South Carolina has had lethal injection since the death penalty was reinstituted in 1974. However, no inmates have been executed since 2011.
Massachusetts highest court has ruled that the twin brother of a man charged with murder does not have to share his DNA profile with Suffolk prosecutors, who contend the genetic information could help prove who stabbed a South Boston woman to death in her home in 2012.
One of two Wisconsin girls accused of trying to kill a classmate to please a fictitious horror character has a father who was diagnosed with schizophrenia, a defense witness testified Wednesday.
Fredericks faces a maximum of 10 years in prison on the second-degree count of passion-provocation manslaughter in the case, which has polarized the rural New Jersey town where it happened. But there’s a whole other side to the story, stretching back decades.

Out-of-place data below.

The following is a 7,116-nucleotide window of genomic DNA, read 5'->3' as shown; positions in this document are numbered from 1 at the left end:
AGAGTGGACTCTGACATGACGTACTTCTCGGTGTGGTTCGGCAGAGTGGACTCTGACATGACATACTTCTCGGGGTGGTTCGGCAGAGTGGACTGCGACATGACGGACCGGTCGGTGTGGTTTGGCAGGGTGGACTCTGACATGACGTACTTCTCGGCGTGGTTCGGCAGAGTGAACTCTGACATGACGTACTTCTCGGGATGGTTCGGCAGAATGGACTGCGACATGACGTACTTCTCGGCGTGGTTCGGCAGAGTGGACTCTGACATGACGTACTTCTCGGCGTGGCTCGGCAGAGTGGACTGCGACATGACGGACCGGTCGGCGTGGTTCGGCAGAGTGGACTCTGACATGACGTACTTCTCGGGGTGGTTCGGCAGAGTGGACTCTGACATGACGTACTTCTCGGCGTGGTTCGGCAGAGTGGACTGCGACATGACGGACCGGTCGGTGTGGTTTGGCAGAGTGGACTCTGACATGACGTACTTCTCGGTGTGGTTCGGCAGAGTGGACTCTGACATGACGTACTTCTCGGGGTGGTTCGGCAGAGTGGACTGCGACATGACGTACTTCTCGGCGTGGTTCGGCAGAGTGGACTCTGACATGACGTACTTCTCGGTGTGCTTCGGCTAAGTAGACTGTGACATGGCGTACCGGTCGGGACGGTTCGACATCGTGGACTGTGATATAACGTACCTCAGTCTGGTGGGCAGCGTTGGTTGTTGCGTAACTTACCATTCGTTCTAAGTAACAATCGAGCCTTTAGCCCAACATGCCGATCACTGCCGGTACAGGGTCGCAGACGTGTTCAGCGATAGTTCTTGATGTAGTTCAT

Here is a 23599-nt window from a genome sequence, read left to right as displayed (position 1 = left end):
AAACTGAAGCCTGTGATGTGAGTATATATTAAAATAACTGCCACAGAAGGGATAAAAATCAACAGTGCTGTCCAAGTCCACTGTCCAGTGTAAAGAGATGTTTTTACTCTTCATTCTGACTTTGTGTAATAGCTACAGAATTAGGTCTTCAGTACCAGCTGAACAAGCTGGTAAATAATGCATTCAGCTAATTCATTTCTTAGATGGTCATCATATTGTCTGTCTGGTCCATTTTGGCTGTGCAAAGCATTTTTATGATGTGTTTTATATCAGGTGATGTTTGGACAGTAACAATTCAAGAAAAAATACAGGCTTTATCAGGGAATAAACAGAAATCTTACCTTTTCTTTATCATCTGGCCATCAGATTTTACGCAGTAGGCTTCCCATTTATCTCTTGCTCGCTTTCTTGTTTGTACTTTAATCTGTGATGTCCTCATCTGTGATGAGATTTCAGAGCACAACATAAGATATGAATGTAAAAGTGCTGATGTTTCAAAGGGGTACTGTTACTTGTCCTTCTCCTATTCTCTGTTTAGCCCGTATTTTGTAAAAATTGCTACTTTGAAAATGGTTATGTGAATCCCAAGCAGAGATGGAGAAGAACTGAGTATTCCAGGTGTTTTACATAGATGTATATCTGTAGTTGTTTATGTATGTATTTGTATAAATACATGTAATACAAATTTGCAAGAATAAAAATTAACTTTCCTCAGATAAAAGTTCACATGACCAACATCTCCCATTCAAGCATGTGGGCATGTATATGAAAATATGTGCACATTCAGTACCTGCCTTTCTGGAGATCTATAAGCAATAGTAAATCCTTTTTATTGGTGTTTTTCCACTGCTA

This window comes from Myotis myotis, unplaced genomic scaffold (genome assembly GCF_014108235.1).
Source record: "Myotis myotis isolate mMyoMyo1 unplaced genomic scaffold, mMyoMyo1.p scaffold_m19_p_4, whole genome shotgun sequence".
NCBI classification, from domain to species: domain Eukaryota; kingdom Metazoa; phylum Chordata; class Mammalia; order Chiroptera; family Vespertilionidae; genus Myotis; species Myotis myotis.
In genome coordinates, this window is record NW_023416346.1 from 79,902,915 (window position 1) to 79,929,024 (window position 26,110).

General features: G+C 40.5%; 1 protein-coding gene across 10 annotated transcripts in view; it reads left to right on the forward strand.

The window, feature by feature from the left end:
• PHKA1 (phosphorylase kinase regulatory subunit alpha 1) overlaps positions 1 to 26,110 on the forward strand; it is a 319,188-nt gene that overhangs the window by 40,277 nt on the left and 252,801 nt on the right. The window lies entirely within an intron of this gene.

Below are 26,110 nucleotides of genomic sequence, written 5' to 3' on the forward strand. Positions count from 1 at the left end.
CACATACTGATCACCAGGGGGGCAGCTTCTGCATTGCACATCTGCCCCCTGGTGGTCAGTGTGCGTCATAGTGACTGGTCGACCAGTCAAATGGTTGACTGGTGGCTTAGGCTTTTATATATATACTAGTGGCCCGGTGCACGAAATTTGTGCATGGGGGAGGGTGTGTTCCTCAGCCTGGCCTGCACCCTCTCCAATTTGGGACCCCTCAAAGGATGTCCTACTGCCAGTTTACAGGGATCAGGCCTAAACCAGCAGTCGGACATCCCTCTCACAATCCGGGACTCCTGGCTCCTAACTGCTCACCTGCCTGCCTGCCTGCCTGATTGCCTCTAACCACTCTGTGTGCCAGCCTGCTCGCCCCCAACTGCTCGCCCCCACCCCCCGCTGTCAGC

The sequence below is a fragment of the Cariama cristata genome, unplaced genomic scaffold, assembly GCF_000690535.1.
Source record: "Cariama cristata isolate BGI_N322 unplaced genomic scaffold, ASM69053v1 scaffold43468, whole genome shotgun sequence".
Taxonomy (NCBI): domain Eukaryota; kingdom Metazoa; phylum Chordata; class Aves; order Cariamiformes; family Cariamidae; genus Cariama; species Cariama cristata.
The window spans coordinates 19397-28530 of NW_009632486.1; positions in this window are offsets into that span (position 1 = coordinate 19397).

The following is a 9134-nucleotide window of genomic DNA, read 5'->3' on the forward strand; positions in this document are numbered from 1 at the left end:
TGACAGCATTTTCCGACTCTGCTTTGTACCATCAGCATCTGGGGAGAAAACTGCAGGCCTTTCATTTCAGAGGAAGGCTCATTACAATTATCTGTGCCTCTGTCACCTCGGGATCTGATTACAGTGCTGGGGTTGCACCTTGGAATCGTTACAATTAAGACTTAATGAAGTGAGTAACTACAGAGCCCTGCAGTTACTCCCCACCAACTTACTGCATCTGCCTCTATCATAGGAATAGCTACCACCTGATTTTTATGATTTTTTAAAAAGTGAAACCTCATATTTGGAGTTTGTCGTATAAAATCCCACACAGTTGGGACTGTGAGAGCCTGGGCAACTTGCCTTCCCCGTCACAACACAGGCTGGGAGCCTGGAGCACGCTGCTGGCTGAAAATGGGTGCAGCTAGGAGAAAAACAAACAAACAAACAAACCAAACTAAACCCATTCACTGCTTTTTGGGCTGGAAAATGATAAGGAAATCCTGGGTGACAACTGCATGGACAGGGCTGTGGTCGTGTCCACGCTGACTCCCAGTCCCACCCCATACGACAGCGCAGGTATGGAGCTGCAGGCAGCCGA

Larry Ray Swearingen has avoided execution five times for the 1998 kidnapping, rape and murder of Melissa Trotter of Willis. Swearingen continues to profess his innocence. Meanwhile, his capital murder case continues to lie at the center of a debate over when post-conviction DNA testing should be allowed in Texas.
As a University of Florida running back, Chris Rainey was named a suspect in five crimes in Gainesville. He faced charges once.
A clump of fibers found in Carrie Olson's hair when her body was found in a wooded area of Minnesota is similar to carpeting found more than 300 miles away, in the home of Timothy McVay, according to testimony on Wednesday.
Medical examiners don't have to return to families all organs from autopsied bodies or even tell them parts are missing, the state's highest court ruled Wednesday.
A forensic analyst testified in Fairfax County Circuit Court that DNA found underneath a fingernail of the victim of a vicious 2005 sexual assault in Fairfax City came from one man.
Her fiancé, separated from his kayak, struggled in the frigid and choppy waters of the Hudson River, reaching for his paddle to save his life. But prosecutors here in Orange County, New York said on Tuesday that Angelika Graswald moved it away, and was slow to call for help.